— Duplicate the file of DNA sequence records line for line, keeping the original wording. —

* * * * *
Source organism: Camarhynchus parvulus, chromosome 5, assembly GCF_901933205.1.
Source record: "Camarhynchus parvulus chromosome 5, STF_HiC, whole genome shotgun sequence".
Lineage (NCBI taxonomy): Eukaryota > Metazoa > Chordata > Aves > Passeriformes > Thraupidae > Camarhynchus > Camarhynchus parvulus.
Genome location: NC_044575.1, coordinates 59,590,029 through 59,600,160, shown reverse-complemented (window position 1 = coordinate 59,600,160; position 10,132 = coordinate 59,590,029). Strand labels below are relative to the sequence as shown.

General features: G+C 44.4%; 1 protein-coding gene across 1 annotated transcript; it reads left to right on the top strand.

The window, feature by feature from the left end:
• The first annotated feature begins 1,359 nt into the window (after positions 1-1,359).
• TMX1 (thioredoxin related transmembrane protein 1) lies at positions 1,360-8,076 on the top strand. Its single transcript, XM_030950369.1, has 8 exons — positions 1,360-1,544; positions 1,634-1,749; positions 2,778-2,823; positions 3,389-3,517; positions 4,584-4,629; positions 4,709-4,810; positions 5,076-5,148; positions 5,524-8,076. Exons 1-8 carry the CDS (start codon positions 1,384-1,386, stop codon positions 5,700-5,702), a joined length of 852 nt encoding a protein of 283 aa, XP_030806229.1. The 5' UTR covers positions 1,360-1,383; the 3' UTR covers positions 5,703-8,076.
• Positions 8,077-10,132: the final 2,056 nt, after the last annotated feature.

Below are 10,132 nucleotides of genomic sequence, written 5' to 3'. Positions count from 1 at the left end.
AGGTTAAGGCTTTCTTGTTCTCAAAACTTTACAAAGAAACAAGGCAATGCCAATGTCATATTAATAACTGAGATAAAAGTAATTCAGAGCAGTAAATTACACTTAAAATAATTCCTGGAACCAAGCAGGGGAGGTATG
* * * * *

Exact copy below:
Source organism: Camarhynchus parvulus, chromosome 5, assembly GCF_901933205.1.
Source record: "Camarhynchus parvulus chromosome 5, STF_HiC, whole genome shotgun sequence".
Lineage (NCBI taxonomy): Eukaryota > Metazoa > Chordata > Aves > Passeriformes > Thraupidae > Camarhynchus > Camarhynchus parvulus.
Genome location: NC_044575.1, coordinates 59,590,029 through 59,600,160, shown reverse-complemented (window position 1 = coordinate 59,600,160; position 10,132 = coordinate 59,590,029). Strand labels below are relative to the sequence as shown.

General features: G+C 44.4%; 1 protein-coding gene across 1 annotated transcript; it reads left to right on the top strand.

The window, feature by feature from the left end:
• The first annotated feature begins 1,359 nt into the window (after positions 1-1,359).
• TMX1 (thioredoxin related transmembrane protein 1) lies at positions 1,360-8,076 on the top strand. Its single transcript, XM_030950369.1, has 8 exons — positions 1,360-1,544; positions 1,634-1,749; positions 2,778-2,823; positions 3,389-3,517; positions 4,584-4,629; positions 4,709-4,810; positions 5,076-5,148; positions 5,524-8,076. Exons 1-8 carry the CDS (start codon positions 1,384-1,386, stop codon positions 5,700-5,702), a joined length of 852 nt encoding a protein of 283 aa, XP_030806229.1. The 5' UTR covers positions 1,360-1,383; the 3' UTR covers positions 5,703-8,076.
• Positions 8,077-10,132: the final 2,056 nt, after the last annotated feature.

Below are 10,132 nucleotides of genomic sequence, written 5' to 3'. Positions count from 1 at the left end.
AGGTTAAGGCTTTCTTGTTCTCAAAACTTTACAAAGAAACAAGGCAATGCCAATGTCATATTAATAACTGAGATAAAAGTAATTCAGAGCAGTAAATTACACTTAAAATAATTCCTGGAACCAAGCAGGGGAGGTATG